Seven things my first three weeks have taught me

This is my first time doing a fairly monumental research project.  It’s also my first time living in a non-English speaking country.
Needless to say, it’s been quite the adventure so far.
  • Germans speaking English are at least as self-conscious of their linguistic abilities as I am…
….but we understand each other and can carry on conversations on most topics.  Talking about different German regional accents versus English regional accents is particularly fun, especially when people attempt a Southern drawl.
  • Hildegard isn’t going anywhere.  Take a break.  She’ll be waiting when I get back.
Seriously.  Being passionate about my research topic is a double-edged sword.  On one side, I’m super excited and motivated to learn all the things… but on the other side, I have a tendency to take in more information than I can actually digest in a short period of time.  Medieval history isn’t going to change.  Primary sources from nearly 1000 years ago aren’t going to evaporate and their original authors aren’t going to revise them.  There might be some sort of archaeological breakthrough, but I’m not holding my breath.  Taking breaks means maintaining sanity.
  • Switching to a related-but-different research topic is not taking a break.  
Nice try, Erika.  Going from primary source reading to finding and consuming articles about medieval performance practice or the development of chant notation or the use of instruments in church music or any number of tangentially related topics is not taking a break.  It’s fascinating, but not the sort of refreshment my mind needs.  (Reading stuff in English also doesn’t count as a break.)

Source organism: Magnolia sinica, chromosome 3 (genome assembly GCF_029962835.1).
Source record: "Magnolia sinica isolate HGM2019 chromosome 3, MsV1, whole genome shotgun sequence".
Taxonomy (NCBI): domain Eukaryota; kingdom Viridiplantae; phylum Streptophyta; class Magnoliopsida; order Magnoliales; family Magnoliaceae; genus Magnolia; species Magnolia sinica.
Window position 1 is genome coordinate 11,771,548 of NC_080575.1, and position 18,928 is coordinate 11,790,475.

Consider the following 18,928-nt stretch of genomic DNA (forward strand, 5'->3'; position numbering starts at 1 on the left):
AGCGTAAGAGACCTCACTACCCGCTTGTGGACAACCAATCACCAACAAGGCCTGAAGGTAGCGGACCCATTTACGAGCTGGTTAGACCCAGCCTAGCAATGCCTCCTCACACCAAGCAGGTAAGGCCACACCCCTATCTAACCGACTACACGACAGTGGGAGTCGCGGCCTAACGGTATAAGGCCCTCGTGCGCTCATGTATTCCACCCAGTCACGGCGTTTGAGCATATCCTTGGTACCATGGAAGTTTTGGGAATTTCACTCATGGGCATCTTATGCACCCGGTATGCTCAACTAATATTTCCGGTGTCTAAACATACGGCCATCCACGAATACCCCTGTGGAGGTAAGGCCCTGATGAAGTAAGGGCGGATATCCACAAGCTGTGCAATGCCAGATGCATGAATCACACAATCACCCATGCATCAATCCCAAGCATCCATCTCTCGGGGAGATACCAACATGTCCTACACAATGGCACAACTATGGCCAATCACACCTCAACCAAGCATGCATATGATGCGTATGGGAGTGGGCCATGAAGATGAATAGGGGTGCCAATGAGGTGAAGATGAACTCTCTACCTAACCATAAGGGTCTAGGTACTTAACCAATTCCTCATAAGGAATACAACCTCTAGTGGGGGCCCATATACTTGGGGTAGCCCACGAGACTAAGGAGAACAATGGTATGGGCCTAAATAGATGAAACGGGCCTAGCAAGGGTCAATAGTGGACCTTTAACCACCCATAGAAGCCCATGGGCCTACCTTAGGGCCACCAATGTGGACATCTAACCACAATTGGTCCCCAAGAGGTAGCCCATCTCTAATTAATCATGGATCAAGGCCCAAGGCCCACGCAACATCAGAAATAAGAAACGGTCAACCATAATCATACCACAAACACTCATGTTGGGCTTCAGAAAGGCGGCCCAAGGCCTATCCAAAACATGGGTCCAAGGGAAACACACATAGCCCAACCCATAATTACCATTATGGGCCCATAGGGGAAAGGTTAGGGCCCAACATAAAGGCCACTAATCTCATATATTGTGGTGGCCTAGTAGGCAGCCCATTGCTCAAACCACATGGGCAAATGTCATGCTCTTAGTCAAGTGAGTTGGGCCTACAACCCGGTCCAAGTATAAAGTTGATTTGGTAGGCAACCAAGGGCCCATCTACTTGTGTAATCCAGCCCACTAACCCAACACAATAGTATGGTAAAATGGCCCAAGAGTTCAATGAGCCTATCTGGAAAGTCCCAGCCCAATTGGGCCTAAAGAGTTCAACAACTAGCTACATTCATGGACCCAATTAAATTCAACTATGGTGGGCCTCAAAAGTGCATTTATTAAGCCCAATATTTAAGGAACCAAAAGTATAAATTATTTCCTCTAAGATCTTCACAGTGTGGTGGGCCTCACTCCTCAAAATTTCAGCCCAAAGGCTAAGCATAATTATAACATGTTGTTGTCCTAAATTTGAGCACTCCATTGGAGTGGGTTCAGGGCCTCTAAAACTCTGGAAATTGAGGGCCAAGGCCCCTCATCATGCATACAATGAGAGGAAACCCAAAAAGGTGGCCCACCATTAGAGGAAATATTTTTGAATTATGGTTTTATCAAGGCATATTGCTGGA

• Mid-day naps help me process information.
Naps are delightful.  Naps count as breaks.  Taking one in the middle of the day allows me to rest and recover mental stamina and synthesize things I’ve read without my head getting too much in the way.  It also makes me feel like I have more hours in the day.  Naps are super!
  • Sometimes going outside is intimidating, but DO IT ANYWAY.  
Complete isolation is not healthy.  It’s a little like leaving tea leaves in a kettle for too long.  Steeping in my own thoughts and research in my own apartment in my own somewhat-trilingual world for too long leads to general saturation and existentialism.    Interacting with other human beings is great, and thinking about it is harder than actually doing it.
  • Reading in nature is great, but not efficient for me.
It’s not that I can’t concentrate, I just end up concentrating on other things.  Things like the direction of the wind, the shapes in the clouds, the newly-blossomed hawthorns, cormorants fishing in the Rhein, the hawk that’s just found a thermal and is now spiraling upwards…..
….but also,
  • My best ideas happen whilst wandering about.

Exhibit 1 – This Peregrine’s natural habitat.

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